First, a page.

Published in 2009, $3,500

Waterlines marks the second collaboration of the Oxingale Press & Double Elephant Press. Two illustrated musical works are joined thematically by their aquatic journeys through which human agony finds solace in the redemptive power of music. Composer Luna Pearl Woolf collaborated with poet Eleanor Wilner to create the pieces Orpheus on Sappho’s Shore & Apres Moi le Deluge. In the former piece, the mythological, bodiless icon of music lands on the shore of the great lyric poet, seeking relief from his journey on a sea of the time-forgotten. Sappho obliges, setting Orpheus afire, but she gets to keep his lyre.

In the latter piece the all-too-real suffering caused by hurricane Katrina is given voice by an angry chorus of the forsaken who question why Noah has forgotten them. The biblical Noah represents then-current leadership of the country, drunk on its own power & asleep at the wheel. A compact disc of the music accompanies the book. 

Kuch uses woodcuts to find resonance in the moribund, aquatic journeys. For Orpheus on Sappho’s Shore, Japanese woodcuts with their water-based ink & awash in red, chalk & Aegean-blue hues lend counterpoint to Orpheus’ morbid predicament of decapitation. Kuch depicts Orpheus not in the typical mode, floating on his lyre, but instead, morphing into his lyre: In one image his head is trapped inside a human skull with a fish body that swims with a tail-fin lyre; in another, his head emerges from the shell of a sea turtle which takes the form of a human heart whose arteries branch up to form a lyre. As Wilner used fragments of Sappho’s writings in her poem, fragments of Wilner’s poem are carved into the blocks that illustrate them. The musical score for Orpheus & Sappho’s voices is printed letterpress from polymer plates of a manuscript (music by Woolf, lyrics by Eleanor, & staves by Kuch). The score is visible through the translucent page of the preceding print providing an undulating texture beneath the woodcut’s surface.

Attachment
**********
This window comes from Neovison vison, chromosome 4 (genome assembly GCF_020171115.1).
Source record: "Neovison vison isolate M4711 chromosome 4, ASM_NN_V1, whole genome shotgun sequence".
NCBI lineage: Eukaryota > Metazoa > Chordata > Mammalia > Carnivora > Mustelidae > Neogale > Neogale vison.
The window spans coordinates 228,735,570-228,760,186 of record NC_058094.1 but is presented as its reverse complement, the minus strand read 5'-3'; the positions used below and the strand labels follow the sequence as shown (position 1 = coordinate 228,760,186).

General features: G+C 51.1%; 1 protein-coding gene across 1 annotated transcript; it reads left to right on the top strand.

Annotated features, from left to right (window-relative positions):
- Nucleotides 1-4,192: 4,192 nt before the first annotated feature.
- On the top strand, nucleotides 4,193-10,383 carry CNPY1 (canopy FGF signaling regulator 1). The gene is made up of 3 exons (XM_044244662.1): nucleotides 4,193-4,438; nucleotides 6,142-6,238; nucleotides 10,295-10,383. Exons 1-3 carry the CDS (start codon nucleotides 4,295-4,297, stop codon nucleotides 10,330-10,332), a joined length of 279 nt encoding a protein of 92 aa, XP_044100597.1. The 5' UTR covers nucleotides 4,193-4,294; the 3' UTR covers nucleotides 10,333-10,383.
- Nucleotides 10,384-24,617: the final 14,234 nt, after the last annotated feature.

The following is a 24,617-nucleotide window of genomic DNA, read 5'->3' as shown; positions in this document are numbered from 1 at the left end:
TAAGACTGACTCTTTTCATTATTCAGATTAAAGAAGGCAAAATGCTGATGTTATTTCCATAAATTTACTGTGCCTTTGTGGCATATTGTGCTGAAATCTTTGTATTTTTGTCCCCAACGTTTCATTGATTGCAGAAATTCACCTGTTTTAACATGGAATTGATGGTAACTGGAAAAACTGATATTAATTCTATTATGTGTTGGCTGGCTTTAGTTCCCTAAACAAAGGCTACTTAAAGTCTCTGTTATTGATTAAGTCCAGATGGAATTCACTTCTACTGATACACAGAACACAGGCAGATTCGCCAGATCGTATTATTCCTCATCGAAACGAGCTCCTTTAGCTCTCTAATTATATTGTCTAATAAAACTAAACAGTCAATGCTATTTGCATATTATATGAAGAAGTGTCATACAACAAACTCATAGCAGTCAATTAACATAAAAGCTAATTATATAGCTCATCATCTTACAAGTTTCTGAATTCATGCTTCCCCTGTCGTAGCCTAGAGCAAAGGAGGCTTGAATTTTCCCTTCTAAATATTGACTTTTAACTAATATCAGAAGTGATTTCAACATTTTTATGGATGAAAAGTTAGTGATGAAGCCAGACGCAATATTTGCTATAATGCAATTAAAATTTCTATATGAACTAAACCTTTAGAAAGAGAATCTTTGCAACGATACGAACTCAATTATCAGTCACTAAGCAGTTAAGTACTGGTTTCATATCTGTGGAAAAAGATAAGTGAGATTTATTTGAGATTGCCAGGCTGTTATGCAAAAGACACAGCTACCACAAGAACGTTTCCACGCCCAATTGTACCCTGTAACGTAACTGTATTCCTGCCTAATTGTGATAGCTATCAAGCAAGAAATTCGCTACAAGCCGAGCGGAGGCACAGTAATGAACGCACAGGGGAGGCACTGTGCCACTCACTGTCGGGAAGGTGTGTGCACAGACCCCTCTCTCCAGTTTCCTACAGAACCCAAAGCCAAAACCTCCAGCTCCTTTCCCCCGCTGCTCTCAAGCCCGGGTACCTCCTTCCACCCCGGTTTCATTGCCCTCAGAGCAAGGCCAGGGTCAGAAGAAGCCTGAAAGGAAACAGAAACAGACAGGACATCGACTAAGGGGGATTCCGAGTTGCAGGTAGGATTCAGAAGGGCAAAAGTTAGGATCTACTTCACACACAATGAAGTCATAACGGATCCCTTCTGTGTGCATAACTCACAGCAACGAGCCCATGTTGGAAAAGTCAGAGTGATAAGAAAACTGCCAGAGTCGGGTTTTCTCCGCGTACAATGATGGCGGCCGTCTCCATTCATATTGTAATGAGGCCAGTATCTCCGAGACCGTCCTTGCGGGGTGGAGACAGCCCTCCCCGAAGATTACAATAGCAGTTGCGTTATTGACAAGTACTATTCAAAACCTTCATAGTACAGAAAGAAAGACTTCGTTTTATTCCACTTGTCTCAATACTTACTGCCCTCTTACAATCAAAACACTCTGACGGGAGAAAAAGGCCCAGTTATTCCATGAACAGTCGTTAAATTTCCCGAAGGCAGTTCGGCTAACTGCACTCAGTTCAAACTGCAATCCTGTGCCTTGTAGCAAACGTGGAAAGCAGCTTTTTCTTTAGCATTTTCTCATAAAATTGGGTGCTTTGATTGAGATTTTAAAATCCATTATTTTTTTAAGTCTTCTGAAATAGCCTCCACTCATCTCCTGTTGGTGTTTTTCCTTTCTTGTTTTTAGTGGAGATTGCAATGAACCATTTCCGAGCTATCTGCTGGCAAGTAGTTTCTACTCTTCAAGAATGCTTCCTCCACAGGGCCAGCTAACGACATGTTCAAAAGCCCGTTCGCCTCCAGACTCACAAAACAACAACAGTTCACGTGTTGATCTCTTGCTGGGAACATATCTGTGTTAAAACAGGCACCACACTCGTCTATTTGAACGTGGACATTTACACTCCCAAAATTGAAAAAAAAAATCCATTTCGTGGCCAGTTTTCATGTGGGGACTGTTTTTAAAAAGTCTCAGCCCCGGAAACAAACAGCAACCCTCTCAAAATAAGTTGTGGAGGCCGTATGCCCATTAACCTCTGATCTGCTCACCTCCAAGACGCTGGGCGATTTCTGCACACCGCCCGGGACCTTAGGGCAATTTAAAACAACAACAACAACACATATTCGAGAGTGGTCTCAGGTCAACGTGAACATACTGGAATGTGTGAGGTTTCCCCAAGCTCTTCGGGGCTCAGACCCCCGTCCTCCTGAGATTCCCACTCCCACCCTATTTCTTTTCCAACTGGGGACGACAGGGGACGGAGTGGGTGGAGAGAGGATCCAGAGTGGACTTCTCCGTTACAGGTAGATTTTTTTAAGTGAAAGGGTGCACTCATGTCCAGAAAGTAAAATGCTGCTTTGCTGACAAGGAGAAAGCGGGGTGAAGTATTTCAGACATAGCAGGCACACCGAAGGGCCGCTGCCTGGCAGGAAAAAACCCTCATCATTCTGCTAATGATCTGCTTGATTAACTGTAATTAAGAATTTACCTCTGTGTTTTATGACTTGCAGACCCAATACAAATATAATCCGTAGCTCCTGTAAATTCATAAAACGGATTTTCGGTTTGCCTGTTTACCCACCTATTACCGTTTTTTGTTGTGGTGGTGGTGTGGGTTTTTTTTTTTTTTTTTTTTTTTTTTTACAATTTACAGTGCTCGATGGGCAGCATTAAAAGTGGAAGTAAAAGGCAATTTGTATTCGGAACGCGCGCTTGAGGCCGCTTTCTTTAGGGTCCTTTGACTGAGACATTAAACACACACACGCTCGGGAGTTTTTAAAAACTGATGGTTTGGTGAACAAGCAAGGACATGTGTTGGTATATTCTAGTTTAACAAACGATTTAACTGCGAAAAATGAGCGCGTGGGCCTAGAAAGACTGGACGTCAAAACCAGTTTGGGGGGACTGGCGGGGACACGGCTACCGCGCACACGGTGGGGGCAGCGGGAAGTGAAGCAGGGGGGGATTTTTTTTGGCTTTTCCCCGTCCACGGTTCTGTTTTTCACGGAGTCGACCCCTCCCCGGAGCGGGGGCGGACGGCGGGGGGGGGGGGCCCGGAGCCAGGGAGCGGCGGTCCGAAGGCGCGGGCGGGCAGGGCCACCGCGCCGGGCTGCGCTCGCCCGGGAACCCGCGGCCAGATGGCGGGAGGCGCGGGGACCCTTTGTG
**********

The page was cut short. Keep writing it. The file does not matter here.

Taking inspiration from Titian’s twelve-block print of the Submersion of Pharaoh’s Army in the Red Sea, Kuch illustrates Apres Moi le Deluge with a twelve-block print of a single drowned man. Cypress wood with its distinct grain is utilized to simulate a water pattern in the prints. In the book each block’s print is revealed sequentially so that the figure is viewed in fragments as a metaphor for a fractured humanity. A separate fold-out compilation of the complete image of the drown man comes with the book. Each of the poem’s six stanzas is printed letterpress from a polymer plate of the poet’s manuscript with woodcut of a hand, a thigh, foot, &c. visible through the translucent page. Alternating with the six stanzas are six small wood engravings of Noah’s ark morphing into a raven. A dramatic contrast is displayed of the miniature ‘great’ ark against the monumental figure of drowned humanity.